Joe Cilia from finishes and interiors trade body FIS looks at how a new initiative helps improve the quality of interior acoustics through specifying and installing products based on proven and verified test data
It is in all our interests to expect and achieve better performing buildings. We only have to look at the car industry and the knock-on effect of the Volkswagen ‘Dieselgate’ emissions scandal as an example of what can go wrong. The issue uncovered a gap between cars’ actual performance and what was promised by the manufacturer. In the construction industry, the performance gap between design and built performance is well documented, and while much of the focus has been around thermal performance, there is also the growing issue of acoustic performance.
Achieving acoustic comfort should not have to be a trade-off between clean aesthetics and acoustic performance, which is why it’s important to consider the acoustic needs of the interior space early in the design process. Sound can be controlled either through absorption, which deals with reverberation within the space and makes it a better place to work in, or through insulation, which deals with the control of sound from one space to another.
The transmission of sound through walls or floors is one of the most common sources of noise disturbance. Poor sound insulation (also referred to as attenuation) between adjacent rooms will result in disturbance and a loss of privacy. Partitions and cavity barriers are generally the options used for sound insulation and provide privacy or a division from a noisy and potentially disturbing activity. The only way a specifier can evaluate and compare the performance of the two options is by looking at the data provided to them. They need to be able to understand the acoustic claims, in what conditions the products should be installed, and ensure that the results aren’t misleading.
Mind the gap
With the acoustic performance of products being so important, and in a bid to curb growing incidents of ‘passing off,’ a new Acoustic Verification Scheme has been created. This is in response to confusion and concerns related to the comparability of acoustic airborne sound insulation claims.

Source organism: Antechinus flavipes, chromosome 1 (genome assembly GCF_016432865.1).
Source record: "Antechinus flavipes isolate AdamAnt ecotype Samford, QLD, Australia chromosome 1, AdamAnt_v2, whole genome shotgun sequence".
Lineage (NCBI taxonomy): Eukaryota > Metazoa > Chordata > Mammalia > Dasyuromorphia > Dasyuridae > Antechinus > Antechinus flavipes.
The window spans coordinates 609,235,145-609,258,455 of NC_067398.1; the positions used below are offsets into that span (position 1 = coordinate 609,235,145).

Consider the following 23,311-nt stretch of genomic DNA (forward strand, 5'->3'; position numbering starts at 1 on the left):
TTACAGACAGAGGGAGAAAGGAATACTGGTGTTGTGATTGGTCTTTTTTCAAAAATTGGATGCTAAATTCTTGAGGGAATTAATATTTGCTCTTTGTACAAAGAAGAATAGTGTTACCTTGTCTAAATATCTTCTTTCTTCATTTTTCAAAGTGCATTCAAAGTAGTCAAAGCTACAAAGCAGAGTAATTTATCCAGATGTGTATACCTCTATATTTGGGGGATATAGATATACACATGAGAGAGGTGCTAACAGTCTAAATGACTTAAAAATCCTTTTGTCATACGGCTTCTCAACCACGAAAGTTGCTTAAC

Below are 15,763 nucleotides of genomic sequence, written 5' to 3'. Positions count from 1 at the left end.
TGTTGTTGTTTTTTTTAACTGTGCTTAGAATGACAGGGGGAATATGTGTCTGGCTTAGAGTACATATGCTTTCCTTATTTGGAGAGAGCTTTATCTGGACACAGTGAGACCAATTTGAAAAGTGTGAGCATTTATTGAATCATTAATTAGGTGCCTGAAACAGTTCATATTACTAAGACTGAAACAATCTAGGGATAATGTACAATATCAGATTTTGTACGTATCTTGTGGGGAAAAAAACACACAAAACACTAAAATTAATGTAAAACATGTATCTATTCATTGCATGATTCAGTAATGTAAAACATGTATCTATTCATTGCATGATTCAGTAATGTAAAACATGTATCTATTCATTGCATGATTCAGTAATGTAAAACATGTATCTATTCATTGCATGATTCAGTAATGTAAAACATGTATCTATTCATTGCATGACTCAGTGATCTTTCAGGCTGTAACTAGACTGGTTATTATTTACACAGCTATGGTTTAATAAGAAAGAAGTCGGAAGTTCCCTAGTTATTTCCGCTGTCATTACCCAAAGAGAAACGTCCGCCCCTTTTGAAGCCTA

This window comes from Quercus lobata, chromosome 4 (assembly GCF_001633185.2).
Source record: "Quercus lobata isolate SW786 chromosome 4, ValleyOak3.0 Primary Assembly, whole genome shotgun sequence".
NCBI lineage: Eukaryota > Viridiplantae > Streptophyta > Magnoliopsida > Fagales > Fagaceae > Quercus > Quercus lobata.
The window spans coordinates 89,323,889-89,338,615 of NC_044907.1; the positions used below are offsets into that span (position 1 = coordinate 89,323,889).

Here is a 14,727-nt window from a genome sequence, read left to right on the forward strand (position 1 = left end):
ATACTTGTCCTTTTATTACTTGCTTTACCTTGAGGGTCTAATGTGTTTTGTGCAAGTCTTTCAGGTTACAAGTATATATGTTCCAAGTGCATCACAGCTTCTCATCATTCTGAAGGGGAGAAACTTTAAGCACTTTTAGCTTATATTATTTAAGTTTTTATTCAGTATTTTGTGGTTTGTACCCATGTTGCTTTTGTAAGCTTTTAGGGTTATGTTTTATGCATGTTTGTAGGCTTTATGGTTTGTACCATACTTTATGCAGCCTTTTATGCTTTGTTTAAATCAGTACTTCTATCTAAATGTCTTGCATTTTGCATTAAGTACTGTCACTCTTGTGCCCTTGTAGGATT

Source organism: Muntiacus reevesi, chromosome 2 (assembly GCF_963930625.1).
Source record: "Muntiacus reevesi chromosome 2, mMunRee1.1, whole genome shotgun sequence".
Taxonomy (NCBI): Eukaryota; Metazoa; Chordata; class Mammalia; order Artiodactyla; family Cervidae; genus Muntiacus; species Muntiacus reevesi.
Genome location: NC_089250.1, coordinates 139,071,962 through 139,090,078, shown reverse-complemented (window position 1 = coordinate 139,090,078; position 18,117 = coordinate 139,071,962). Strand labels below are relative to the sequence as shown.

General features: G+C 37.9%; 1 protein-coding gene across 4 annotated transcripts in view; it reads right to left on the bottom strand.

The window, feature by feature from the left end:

The need for an acoustic verification process began to emerge with operable walls, as users were complaining these walls were not performing in the way that was expected. This was partly due to the installation process and partly due to it being the only partition that was dismantled and re-erected on a regular basis by non-trained staff. If the acoustic seals are not correctly locked when the walls are closed, acoustic integrity can be compromised by leakage allowing sound to come through any gaps between the panels. There have been incidences of falsification, and in some cases, tests revealed that manufacturers were treating an operable wall like a normal fixed partition, and physically sealing every joint. It actually needed to be tested like a door and operated five times before the test commenced, to demonstrate it was completely operable. This made a huge difference, enough to put some manufacturers in front of their competitors.
As part of the scheme, which provides a method in which independent acoustic consultant Cundall verifies acoustic test data, it was then possible to verify all of the test evidence that was being put forward and highlighted companies who had not tested operable walls as they should have done. In other words, it highlighted those who were testing an operable wall as a fixed partition. During that process, some companies withdrew from the scheme.
Consistent test framework
For contractors such as Wilmott Dixon, the ability to verify acoustic test data meant they could specify manufacturers in confidence that it was a level playing field. They had been tested in the same way and had comparable figures. As a result, the contractor is only using operable walls that have met the requirements of the scheme.
In the case of partitioning systems, it’s important to verify data to ensure that everyone in the market is working to a level playing field. While fixed partitions are different from operable walls, as all the joints can be sealed, it was agreed that a set of parameters that would constitute a test could be used for comparison reasons. This would then provide specifiers and architects with the assurance that if they choose a product from this list, all products will be tested in the same way and all data has been verified. It’s essentially a verification process; by simply taking the data companies are providing in test reports and verifying it meets the criteria required to meet the scheme.
Those seeking to exemplify best practice are recognised and rewarded for this, preventing inaccurate or misleading information from undermining the market and responsible manufacturers. Ultimately, it enables people to compare products and systems on a ‘like for like’ basis and be reassured that performance will be consistent, and reassures customers that their buildings will perform as expected.
Joe Cilia is technical director of FIS, the industry body for the UK finishes and interiors sector